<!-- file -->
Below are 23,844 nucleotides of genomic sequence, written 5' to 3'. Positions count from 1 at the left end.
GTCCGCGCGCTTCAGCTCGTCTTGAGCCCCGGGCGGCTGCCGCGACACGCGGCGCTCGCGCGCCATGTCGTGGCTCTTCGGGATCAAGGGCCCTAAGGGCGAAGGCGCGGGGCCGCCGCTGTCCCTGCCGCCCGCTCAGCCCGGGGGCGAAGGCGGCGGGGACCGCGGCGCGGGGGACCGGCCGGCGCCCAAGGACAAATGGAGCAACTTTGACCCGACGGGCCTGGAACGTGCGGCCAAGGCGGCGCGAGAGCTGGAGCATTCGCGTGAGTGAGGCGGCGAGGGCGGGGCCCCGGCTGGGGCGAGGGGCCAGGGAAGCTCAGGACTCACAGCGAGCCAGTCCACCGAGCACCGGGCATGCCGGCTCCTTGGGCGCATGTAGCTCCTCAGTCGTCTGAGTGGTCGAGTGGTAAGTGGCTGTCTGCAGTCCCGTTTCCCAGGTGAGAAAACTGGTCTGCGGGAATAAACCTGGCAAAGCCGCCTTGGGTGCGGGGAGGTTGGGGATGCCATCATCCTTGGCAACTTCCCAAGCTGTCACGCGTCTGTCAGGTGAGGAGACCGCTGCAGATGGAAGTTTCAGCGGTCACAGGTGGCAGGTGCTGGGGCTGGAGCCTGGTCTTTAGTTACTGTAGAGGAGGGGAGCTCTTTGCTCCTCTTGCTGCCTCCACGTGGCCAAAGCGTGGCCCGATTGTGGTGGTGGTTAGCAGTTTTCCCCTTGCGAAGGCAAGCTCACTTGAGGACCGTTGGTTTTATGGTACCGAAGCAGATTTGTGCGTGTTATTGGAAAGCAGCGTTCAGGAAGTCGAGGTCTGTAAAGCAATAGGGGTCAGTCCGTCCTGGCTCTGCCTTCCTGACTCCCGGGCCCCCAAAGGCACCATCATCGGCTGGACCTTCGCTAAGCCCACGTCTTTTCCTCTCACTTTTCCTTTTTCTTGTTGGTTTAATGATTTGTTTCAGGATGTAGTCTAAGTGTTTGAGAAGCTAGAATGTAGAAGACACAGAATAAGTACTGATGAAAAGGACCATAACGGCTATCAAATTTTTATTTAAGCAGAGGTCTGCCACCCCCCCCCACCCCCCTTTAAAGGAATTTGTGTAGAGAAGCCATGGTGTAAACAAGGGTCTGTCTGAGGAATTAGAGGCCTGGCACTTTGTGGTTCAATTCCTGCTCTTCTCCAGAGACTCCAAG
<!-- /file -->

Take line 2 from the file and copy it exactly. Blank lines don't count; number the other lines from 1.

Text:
GTCCGCGCGCTTCAGCTCGTCTTGAGCCCCGGGCGGCTGCCGCGACACGCGGCGCTCGCGCGCCATGTCGTGGCTCTTCGGGATCAAGGGCCCTAAGGGCGAAGGCGCGGGGCCGCCGCTGTCCCTGCCGCCCGCTCAGCCCGGGGGCGAAGGCGGCGGGGACCGCGGCGCGGGGGACCGGCCGGCGCCCAAGGACAAATGGAGCAACTTTGACCCGACGGGCCTGGAACGTGCGGCCAAGGCGGCGCGAGAGCTGGAGCATTCGCGTGAGTGAGGCGGCGAGGGCGGGGCCCCGGCTGGGGCGAGGGGCCAGGGAAGCTCAGGACTCACAGCGAGCCAGTCCACCGAGCACCGGGCATGCCGGCTCCTTGGGCGCATGTAGCTCCTCAGTCGTCTGAGTGGTCGAGTGGTAAGTGGCTGTCTGCAGTCCCGTTTCCCAGGTGAGAAAACTGGTCTGCGGGAATAAACCTGGCAAAGCCGCCTTGGGTGCGGGGAGGTTGGGGATGCCATCATCCTTGGCAACTTCCCAAGCTGTCACGCGTCTGTCAGGTGAGGAGACCGCTGCAGATGGAAGTTTCAGCGGTCACAGGTGGCAGGTGCTGGGGCTGGAGCCTGGTCTTTAGTTACTGTAGAGGAGGGGAGCTCTTTGCTCCTCTTGCTGCCTCCACGTGGCCAAAGCGTGGCCCGATTGTGGTGGTGGTTAGCAGTTTTCCCCTTGCGAAGGCAAGCTCACTTGAGGACCGTTGGTTTTATGGTACCGAAGCAGATTTGTGCGTGTTATTGGAAAGCAGCGTTCAGGAAGTCGAGGTCTGTAAAGCAATAGGGGTCAGTCCGTCCTGGCTCTGCCTTCCTGACTCCCGGGCCCCCAAAGGCACCATCATCGGCTGGACCTTCGCTAAGCCCACGTCTTTTCCTCTCACTTTTCCTTTTTCTTGTTGGTTTAATGATTTGTTTCAGGATGTAGTCTAAGTGTTTGAGAAGCTAGAATGTAGAAGACACAGAATAAGTACTGATGAAAAGGACCATAACGGCTATCAAATTTTTATTTAAGCAGAGGTCTGCCACCCCCCCCCACCCCCCTTTAAAGGAATTTGTGTAGAGAAGCCATGGTGTAAACAAGGGTCTGTCTGAGGAATTAGAGGCCTGGCACTTTGTGGTTCAATTCCTGCTCTTCTCCAGAGACTCCAAG